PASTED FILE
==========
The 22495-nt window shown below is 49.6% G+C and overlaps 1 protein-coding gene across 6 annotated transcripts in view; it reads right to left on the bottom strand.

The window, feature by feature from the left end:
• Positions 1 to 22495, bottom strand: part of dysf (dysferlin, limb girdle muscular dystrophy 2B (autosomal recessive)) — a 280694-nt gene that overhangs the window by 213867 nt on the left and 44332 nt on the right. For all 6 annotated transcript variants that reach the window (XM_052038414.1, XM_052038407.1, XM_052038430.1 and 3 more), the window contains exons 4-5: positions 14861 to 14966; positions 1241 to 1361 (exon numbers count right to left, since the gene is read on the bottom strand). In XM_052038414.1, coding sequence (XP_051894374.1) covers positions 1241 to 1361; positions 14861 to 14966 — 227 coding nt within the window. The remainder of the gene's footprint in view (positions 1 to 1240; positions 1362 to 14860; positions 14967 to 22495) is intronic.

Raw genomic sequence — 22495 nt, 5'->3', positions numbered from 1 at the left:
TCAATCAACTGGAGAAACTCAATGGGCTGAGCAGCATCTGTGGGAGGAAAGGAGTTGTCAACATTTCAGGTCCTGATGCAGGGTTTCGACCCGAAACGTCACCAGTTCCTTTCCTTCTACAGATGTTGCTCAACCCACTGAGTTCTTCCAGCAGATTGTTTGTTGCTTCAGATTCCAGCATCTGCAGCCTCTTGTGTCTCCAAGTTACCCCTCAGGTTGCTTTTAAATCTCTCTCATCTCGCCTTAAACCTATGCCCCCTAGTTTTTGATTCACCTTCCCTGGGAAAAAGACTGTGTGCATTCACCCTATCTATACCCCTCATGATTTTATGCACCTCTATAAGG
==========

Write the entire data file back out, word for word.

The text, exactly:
The 22495-nt window shown below is 49.6% G+C and overlaps 1 protein-coding gene across 6 annotated transcripts in view; it reads right to left on the bottom strand.

The window, feature by feature from the left end:
• Positions 1 to 22495, bottom strand: part of dysf (dysferlin, limb girdle muscular dystrophy 2B (autosomal recessive)) — a 280694-nt gene that overhangs the window by 213867 nt on the left and 44332 nt on the right. For all 6 annotated transcript variants that reach the window (XM_052038414.1, XM_052038407.1, XM_052038430.1 and 3 more), the window contains exons 4-5: positions 14861 to 14966; positions 1241 to 1361 (exon numbers count right to left, since the gene is read on the bottom strand). In XM_052038414.1, coding sequence (XP_051894374.1) covers positions 1241 to 1361; positions 14861 to 14966 — 227 coding nt within the window. The remainder of the gene's footprint in view (positions 1 to 1240; positions 1362 to 14860; positions 14967 to 22495) is intronic.

Raw genomic sequence — 22495 nt, 5'->3', positions numbered from 1 at the left:
TCAATCAACTGGAGAAACTCAATGGGCTGAGCAGCATCTGTGGGAGGAAAGGAGTTGTCAACATTTCAGGTCCTGATGCAGGGTTTCGACCCGAAACGTCACCAGTTCCTTTCCTTCTACAGATGTTGCTCAACCCACTGAGTTCTTCCAGCAGATTGTTTGTTGCTTCAGATTCCAGCATCTGCAGCCTCTTGTGTCTCCAAGTTACCCCTCAGGTTGCTTTTAAATCTCTCTCATCTCGCCTTAAACCTATGCCCCCTAGTTTTTGATTCACCTTCCCTGGGAAAAAGACTGTGTGCATTCACCCTATCTATACCCCTCATGATTTTATGCACCTCTATAAGG